By CP Staff
By Ed Huyck
By Ed Huyck
By Ed Huyck
By Ed Huyck
By Ed Huyck
By Ed Huyck
From these ashes, the novel weds documented history with word-of-mouth tales in a long middle passage, opening in 1960 in Los Angeles (where LaDuke, whose father was Anishinabe and mother Jewish, grew up) and dropping anchor in 1994 after the armed take-over of White Earth's tribal offices by the Protect Our Land coalition. The weeks-long occupation serves as a catalyst for the entire book, a swift turn of the tide during which two National Guardsmen are taken hostage, a dissident is gunned down, and the FBI--with its signature aplomb--botches a dawn raid and crawls to the negotiating table.
In these later chapters, it becomes clear that Last Standing Woman is also LaDuke's roman à clef--a chronicle of the last couple turbulent decades on White Earth and the author's direct-action role in putting the quash on tribal nepotism (in the role of one Alanis Nordstrom, savvy newspaper reporter). It's played to the end by a cast of real personages so thinly disguised that one can almost imagine the gallons of red ink spilled at the libel lawyer's vetting session.
One may come to wonder, somewhere in the thick of the siege, why LaDuke chose to hybridize the actual history of the reservation with such (occasionally silly) stabs at fiction. As a result, the project switches more than once from a Who's Who at White Earth into a Who's Who on the page; my rough head count came up with a character list as long as Wadena & Co.'s rap sheet. It's as if LaDuke, out of fear for getting the history wrong, didn't comprehend her novelist's right to leave any real people out. The mistake, though, may not be in the sheer throng of names on the page; Isabel Allende carries this trick off in her Eva Luna tales, which I suspect LaDuke took as her book's model. Rather, it's that all but a few characters here remain as strangers, named but not fully rendered, and hard to respond to as a result.
There are other weaknesses in the book. One of LaDuke's sorest habits is portraying every female as good, even--dare I say it?--noble. We know better. Fiction or non-, this is not a convincing practice and makes for questionable politics besides. Another is to lapse into a kind of schoolyard sarcasm when describing non-Indian characters--a tic that, again, seems to shut down possibilities for character; it's too easy to knock down an opponent made of nothing but bitter wind.
That said, what LaDuke does best here is short, dramatic vignettes. Each chapter, some of them only a couple pages long, is a stand-alone story--a complete sketch, freeze-framed in the larger documentary. Several of these chapters near the end are quite stunning: Claire St. Clair's fancy dance with Lady Luck; the return of scavenged ancestral "specimens" from the Smithsonian; and a freak twister that sucks the Christian Retreat Camp right off the rez.
By this method, Last Standing Woman manages to formally memorialize the countless Anishinabeg lives lost over the decades to colonialism and its devastating legacy, and to pay tribute to those who are now engaged in the project of recovery.
Much like White Earth, the Fond du Lac reservation saw its original treaty lands shrink from 100,000 acres in 1854 to about 22,000 at last count. In The Rez Road Follies: Canoes, Casinos, Computers, and Birch Bark Baskets(Kodansha International), Jim Northrup, a member of that reservation, offers a series of free-ranging dispatches from ground zero, taking in the cycles of traditional rez life in northern Minnesota--autumn ricing, winter hibernation, spring sugar bush, the summer powwow trail.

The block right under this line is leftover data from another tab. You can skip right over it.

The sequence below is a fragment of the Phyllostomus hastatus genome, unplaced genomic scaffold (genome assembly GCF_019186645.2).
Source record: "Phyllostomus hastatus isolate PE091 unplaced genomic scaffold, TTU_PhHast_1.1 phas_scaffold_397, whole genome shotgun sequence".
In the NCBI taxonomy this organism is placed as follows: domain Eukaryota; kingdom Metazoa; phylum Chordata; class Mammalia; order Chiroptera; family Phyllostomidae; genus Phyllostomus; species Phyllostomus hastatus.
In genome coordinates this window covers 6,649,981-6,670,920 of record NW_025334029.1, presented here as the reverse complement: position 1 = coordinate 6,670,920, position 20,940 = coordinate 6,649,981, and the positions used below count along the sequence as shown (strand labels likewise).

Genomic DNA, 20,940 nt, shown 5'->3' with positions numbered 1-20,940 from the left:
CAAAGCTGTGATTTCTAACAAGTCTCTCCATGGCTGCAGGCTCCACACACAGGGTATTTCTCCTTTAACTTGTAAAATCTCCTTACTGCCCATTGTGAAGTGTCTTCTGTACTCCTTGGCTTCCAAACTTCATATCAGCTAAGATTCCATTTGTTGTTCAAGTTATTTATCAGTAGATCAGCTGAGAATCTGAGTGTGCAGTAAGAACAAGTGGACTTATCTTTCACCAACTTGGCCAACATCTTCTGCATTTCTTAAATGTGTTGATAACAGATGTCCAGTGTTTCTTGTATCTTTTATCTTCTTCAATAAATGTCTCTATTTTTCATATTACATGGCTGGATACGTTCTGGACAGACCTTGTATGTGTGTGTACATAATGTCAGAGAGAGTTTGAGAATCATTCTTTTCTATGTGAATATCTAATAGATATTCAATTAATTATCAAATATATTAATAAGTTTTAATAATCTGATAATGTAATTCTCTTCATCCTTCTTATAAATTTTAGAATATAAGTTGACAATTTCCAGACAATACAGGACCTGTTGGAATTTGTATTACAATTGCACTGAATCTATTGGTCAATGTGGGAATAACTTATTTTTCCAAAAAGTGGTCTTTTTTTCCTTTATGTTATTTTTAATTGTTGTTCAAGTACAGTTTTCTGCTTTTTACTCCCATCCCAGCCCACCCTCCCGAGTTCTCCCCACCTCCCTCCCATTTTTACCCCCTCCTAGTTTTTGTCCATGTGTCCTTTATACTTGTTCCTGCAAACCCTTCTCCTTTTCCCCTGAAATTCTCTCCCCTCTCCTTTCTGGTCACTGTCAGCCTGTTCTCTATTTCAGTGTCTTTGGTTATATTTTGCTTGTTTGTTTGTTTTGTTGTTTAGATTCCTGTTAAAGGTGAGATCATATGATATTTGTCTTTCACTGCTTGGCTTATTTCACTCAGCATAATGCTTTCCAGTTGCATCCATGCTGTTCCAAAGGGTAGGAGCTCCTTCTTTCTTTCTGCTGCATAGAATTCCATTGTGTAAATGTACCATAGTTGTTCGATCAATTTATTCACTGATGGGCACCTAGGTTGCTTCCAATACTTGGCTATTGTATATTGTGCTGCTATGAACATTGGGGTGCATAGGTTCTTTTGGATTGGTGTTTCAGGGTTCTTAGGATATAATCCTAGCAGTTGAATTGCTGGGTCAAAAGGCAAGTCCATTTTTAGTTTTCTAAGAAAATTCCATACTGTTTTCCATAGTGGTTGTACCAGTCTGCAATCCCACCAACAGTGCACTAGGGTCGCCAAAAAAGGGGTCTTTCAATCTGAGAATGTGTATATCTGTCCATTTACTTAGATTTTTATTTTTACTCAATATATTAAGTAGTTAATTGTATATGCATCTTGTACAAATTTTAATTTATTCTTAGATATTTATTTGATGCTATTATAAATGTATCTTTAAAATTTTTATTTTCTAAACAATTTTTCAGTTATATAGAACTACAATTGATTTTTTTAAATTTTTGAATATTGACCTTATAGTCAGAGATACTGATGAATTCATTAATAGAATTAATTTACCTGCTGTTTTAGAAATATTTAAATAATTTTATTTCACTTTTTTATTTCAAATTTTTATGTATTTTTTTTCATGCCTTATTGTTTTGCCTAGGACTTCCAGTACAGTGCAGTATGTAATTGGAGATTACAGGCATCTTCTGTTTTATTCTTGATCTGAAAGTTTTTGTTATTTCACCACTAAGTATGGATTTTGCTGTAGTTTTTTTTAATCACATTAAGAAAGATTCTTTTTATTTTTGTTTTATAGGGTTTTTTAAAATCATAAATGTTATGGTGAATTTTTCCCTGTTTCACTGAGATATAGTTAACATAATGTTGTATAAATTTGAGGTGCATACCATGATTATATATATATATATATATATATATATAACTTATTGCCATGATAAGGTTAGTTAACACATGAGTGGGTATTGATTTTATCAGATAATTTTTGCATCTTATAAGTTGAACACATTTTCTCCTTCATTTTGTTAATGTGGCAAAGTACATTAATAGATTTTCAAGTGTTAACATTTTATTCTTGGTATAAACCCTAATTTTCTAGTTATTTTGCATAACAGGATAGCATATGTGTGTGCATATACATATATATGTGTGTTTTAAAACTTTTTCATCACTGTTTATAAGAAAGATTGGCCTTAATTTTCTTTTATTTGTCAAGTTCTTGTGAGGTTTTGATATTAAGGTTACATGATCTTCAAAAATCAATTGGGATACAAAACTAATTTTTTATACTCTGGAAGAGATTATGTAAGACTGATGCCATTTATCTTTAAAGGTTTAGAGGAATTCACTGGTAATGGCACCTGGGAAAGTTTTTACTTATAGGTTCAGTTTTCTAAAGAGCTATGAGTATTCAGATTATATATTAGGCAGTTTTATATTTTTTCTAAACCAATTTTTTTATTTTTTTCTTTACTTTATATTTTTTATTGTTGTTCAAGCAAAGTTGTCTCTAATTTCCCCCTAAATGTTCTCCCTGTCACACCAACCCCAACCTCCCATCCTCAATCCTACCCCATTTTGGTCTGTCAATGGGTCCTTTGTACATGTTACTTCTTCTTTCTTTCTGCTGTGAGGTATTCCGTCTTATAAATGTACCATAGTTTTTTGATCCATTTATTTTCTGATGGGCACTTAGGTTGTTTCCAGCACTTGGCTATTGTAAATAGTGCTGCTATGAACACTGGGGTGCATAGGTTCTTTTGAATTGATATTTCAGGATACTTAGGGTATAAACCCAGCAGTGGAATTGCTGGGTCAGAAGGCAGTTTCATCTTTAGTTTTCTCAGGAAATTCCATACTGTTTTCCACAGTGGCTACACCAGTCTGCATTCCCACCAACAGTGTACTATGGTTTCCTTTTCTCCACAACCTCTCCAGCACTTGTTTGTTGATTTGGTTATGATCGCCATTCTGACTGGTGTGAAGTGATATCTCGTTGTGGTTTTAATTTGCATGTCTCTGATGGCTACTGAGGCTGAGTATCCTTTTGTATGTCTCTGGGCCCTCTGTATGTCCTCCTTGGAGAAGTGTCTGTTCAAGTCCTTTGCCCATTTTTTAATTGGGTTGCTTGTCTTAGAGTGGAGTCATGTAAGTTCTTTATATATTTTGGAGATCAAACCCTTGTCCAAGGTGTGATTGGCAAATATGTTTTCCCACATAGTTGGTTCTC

Picking up where Walking the Rez Road (Voyageur Press, 1993) left off, this collection of eight essays folds in groundwork material from his syndicated monthly column, "The Fond du Lac Follies." Northrup is among the most entertaining, provocative voices in Indian Country right now, a man whose good humor about all things Anishinabe is matched only by his gravity about them. At the risk of killing a punch line (he's got plenty), here's one from a "Shinnob" writer who sprinkles his prose with the most bittersweet of jokes: Q: Why is the white man in such a hurry to get to Mars? A: They think we have land there.
Northrup is a democratic writer, though, when it comes to the greed and folly behind the pressing political issues of the day. In "Racism," Northrup takes on everything from bigots at boat landings to rent-a-shamans to mascots sporting tomahawks and feathers in their hair. (At one point, his sidekick cousin, Rathide, suggests going to a Saints or Padres game dressed as Catholics.) In "Politics," Northrup reserves a special vitriol for the Reservation Business Committee, which wields extraordinary influence over tribal economics, courts, and casino dealings in "what passes for democracy" on the rez; it's no skin off this Skin to hang his elected officials' dirty laundry out on the line.
The more poignant moments here come when Northrup draws his bead on the effects of the Fond du Lac's high-stakes casinos--the worst of which, to his mind, is the creation of a class-based society on the rez. And then there are the more standard complaints the author names: the travesty of native "relics" being dug up and put on display at museums; the federal government's standard practice, earlier this century, of forced sterilization for Native women; and, in especially intimate terms, the sorry aftermath of the Vietnam war. Northrup himself was a grunt in Vietnam and saw combat "at the bayonet end of America's foreign policy" there. In the late '70s, he came home to Fond du Lac and, like a lot of shell-shocked vets, went in search of a quiet mind in the woods, holing up in a tipi for six years.